Late 18th Century Scientific Expedition In the North Atlantic
Important mid-18th Century sea chart of the North Atlantic, published by the French Depot de la Marine.
Centered on Iceland, the map extends from Labrador, Newfoundland, and Baffin Island (Ile James) to Norway, and includes Greenland, Great Britain, Denmark, and part of the coast France, inland to Paris. It is a fine chart with fleur-de-lis and rhumb lines and a table of coordinates for major locations at right.
Between 1771 and 1772 the French government sent a scientific expedition to the North Atlantic, led by Verdun de la Crenne, to explore the ocean, the coasts, and the islands on their route and to correct errors on existing charts and test various ways of measuring latitude and longitude.
The expedition reached Iceland in the Western Fiords and remained for nearly three weeks in Patreksfjördur, making numerous observations. Based on these measurements they moved the country three and a half degrees eastwards, though without disturbing the longitude of the east coast to any extent. Restricted to a limited area on about one third of the Icelandic coast, their charting of Iceland was generally much less accurate than those already in existence. The expedition had particular difficulty in fitting in all of the south and north coasts within the narrow limits imposed by their estimate of the breadth of the country from east to west.
The Dépôt de la Marine, known more formally as the Dépôt des cartes et plans de la Marine, was the central charting institution of France. The centralization of hydrography in France began in earnest when Jean-Baptiste Colbert became First Minister of France in 1661. Under his watch, the first Royal School of Hydrography began operating, as did the first survey of France’s coasts (1670-1689). In 1680, Colbert consolidated various collections of charts and memoirs into a single assemblage, forming the core of sources for what would become the Dépôt.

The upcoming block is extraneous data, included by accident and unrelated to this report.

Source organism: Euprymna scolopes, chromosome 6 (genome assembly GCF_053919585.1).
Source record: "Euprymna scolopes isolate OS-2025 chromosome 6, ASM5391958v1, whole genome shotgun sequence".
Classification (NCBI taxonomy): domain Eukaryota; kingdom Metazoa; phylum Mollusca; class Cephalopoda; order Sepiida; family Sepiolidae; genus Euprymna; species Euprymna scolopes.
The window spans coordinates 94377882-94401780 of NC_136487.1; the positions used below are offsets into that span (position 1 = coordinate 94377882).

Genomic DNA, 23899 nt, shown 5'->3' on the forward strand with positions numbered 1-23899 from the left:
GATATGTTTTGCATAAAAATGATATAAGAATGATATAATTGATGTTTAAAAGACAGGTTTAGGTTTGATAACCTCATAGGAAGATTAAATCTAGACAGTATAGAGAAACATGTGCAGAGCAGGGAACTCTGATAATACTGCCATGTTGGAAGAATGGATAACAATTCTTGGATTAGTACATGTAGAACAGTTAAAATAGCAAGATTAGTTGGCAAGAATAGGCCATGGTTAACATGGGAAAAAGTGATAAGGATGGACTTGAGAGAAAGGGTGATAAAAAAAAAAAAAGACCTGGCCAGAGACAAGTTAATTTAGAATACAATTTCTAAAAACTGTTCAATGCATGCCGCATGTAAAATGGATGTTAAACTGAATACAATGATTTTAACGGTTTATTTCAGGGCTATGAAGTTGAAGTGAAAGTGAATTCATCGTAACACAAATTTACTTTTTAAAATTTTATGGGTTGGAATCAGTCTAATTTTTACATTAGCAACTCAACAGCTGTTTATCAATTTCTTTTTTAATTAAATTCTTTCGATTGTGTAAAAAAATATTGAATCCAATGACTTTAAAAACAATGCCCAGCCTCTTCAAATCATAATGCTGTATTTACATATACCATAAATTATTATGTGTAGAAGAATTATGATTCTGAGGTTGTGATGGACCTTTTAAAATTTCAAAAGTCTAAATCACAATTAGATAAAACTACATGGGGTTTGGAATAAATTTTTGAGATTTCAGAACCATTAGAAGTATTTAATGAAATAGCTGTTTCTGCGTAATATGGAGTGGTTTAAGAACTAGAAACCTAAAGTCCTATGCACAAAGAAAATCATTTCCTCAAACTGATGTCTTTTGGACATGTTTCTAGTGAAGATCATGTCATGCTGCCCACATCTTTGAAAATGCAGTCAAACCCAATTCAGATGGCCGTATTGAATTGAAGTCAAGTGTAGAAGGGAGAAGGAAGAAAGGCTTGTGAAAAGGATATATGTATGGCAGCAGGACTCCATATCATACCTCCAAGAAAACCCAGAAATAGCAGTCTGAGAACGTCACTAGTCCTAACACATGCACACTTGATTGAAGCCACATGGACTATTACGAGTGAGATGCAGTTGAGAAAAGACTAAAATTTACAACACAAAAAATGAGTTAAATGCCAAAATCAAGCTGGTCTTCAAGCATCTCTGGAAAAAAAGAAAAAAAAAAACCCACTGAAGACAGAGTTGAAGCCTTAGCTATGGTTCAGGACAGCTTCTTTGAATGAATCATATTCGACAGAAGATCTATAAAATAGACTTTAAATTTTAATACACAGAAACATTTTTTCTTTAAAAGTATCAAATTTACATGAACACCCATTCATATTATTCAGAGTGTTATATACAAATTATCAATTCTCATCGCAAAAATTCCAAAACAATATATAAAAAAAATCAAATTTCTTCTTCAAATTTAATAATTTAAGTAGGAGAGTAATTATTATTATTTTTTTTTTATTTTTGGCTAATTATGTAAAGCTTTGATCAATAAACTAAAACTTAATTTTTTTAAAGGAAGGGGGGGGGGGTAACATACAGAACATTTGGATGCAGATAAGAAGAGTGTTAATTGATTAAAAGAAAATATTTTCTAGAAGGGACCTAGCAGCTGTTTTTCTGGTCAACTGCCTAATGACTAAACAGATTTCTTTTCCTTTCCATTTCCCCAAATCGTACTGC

The Dépôt itself began as the central deposit of charts for the French Navy. In 1720, the Navy consolidated its collection with those government materials covering the colonies, creating a single large repository of navigation. By 1737, the Dépôt was creating its own original charts and, from 1750, they participated in scientific expeditions to determine the accurate calculation of longitude.
In 1773, the Dépôt received a monopoly over the composition, production, and distribution of navigational materials, solidifying their place as the main producer of geographic knowledge in France. Dépôt-approved charts were distributed to official warehouses in port cities and sold by authorized merchants. The charts were of the highest quality, as many of France’s premier mapmakers worked at the Dépôt in the eighteenth century, including Philippe Bauche, Jacques-Nicolas Bellin, Rigobert Bonne, Jean Nicolas Buache, and Charles-François Beautemps-Beaupré.
The Dépôt continued to operate until 1886, when it became the Naval Hydrographic Service. In 1971, it changed names again, this time to the Naval and Oceanographic Service (SHOM). Although its name has changed, its purpose is largely the same, to provide high quality cartographic and scientific information to the France’s Navy and merchant marine.